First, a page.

He’s gagged (unrolled tampon? housecoat sash?) and blinded by a panty liner, which are removed, then revived. The Dragon asks if he wants a blanket. Frederick’s skin hurts; he hopes he’s not burned. “Burned,” the Dragon repeats. He’s here to atone. Super glued to a wheelchair, Frederick hopefully notes that he hasn’t seen his face, but Will’s wording from the tabloid has done its damage. Frederick reaches, saying he wants to understand: “It is a privilege, but I have to tell you I am scared, man to man.” In his attempt to relate, Frederick insults the Dragon—he isn’t just a man. Francis starts to reveal himself, but Reba rings the doorbell.
Hearing he was out from work, “sick,” she brought over some soup. Chilton sits silently, and though she cocks her head towards him, she says nothing. She admits to liking him still, understanding that withdrawal can be pain avoidance, as she herself has a “deep vein of cripple’s anger.” She keeps turning toward the chair. She hopes he’s not incapable of love from his scars, leaving unscathed. Whew.
Projector playing, he teaches Chilton what he is, flashing the paintings first, the victims alive, then dead. “Do you see?” he asks over and over, demanding Chilton answer for his lies. Frederick blames Will. “Will you tell the truth about my work, my becoming, my art?” The Dragon lords over him, “a slug in the sun.” He unmasks and stands in glory in front of the now-blank screen.
Francis brings Chilton a thermos of ice “for the journey home.” But first, he films Frederick repeating what he instructs. Frederick remains hopeful, but Francis puts the mask and teeth on, to help him remember better. He climbs over the furniture back to Chilton and bites his lips off.
Mozart’s Piano Quartet No. 1 in G Minor Allegro. Alana delivers a package to Hannibal, supervising. The lips. “With these he offended me,” the note reads. Now restrained by straight jacket with Alana in his cell, Hannibal agrees with the sentiment. Jack holds up a lip on a silver tray, asking where the other one is. Flashback to Hannibal slurping it up while staring darkly at Alana. He smirks, apologizing for his great mood, and congratulates them on enraging the Dragon. Alana could have given that interview herself, but she clearly knew what she was doing. “That would have been your lip that I was tasting… Again.”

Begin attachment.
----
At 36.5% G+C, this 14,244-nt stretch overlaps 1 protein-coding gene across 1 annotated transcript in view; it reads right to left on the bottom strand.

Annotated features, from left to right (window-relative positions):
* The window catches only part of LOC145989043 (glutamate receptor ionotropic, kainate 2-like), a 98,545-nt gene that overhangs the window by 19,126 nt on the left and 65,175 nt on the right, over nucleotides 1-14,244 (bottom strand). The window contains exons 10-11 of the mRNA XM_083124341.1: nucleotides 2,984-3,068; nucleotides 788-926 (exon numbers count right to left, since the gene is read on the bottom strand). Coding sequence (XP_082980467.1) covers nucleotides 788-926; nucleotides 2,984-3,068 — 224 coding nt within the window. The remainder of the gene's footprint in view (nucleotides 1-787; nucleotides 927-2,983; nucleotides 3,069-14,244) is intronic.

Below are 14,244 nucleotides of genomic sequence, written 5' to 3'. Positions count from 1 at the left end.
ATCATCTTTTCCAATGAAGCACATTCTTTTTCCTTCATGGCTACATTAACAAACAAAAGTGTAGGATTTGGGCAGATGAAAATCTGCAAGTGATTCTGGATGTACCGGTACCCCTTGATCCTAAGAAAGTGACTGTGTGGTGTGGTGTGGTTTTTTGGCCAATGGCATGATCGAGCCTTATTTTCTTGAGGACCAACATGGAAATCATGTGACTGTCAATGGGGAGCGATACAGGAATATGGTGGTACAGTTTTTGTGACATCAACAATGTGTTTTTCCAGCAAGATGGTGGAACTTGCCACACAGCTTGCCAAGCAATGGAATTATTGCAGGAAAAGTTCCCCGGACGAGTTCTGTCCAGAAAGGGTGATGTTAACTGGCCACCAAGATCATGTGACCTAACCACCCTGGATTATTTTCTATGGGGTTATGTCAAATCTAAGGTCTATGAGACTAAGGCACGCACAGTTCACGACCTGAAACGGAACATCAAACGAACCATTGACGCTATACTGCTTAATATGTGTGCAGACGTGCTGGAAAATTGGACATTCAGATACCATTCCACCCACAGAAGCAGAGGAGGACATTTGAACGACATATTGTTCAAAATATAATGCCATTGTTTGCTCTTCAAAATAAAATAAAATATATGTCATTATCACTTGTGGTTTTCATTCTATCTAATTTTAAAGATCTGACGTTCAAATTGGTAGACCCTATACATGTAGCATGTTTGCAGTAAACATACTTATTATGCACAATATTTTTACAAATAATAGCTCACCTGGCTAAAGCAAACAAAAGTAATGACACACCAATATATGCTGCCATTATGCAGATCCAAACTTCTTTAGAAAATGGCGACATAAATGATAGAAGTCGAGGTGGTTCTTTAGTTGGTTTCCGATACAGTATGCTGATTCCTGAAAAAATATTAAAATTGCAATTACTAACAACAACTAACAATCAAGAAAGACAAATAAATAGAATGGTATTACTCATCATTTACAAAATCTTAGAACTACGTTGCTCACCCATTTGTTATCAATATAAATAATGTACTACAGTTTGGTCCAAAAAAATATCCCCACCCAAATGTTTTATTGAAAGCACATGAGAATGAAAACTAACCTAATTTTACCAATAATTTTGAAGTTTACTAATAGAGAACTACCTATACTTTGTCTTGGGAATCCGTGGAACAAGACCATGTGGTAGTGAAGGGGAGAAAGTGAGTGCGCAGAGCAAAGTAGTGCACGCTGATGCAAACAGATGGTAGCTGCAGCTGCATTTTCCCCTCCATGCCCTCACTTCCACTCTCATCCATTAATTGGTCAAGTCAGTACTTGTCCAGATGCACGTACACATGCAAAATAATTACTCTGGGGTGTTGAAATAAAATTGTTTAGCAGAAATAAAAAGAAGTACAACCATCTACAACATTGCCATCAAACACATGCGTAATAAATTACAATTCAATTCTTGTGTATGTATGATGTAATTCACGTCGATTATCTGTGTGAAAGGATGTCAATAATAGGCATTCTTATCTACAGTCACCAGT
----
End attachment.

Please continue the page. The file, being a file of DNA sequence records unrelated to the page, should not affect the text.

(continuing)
Artistic Note: This piece is “considered the first major piece composed for piano quartet in chamber music.” (Wikipedia) and was reportedly so difficult to perform that Mozart was released from financial obligation to complete the commissioned set of three quartets after this one was produced, far too difficult for amateurs though pleasing when performed by skilled, studied musicians. One could view this as a reflection of the situation with Hannibal as the composer and Will, Jack, the Dragon, and Alana as the musicians producing the work, Frederick, from the sheet music, Freddie’s article.
She, Jack, and Will watch the video of Frederick reciting his awe of the Red Dragon and blaming Will for the tabloid lies. The Dragon will grant him more mercy than Will, whose spine he’ll snap. “From my own lips, you will learn a little more to dread.” The Dragon bites off his face on film. His screaming sends Will to his knees.
“The divine punishment of a sinner mirrors the sin being punished,” Will tells Bedelia, contrapasso. Chilton wanted the world to know his face, and now he doesn’t have one. Bedelia terms them all Dante’s pilgrims, but Will corrects that to “pets.” She notes his hand on Chilton’s shoulder in the photograph—touch is context and trust… and risk. He acknowledges that he wasn’t surprised. Liquid pours over Chilton’s ruined face.
“Then you may as well have struck the match. That’s participation. Hannibal does have agency in the world. He has you.”
Chilton’s burning, screaming body rolls through the night, dumping him in the fountain.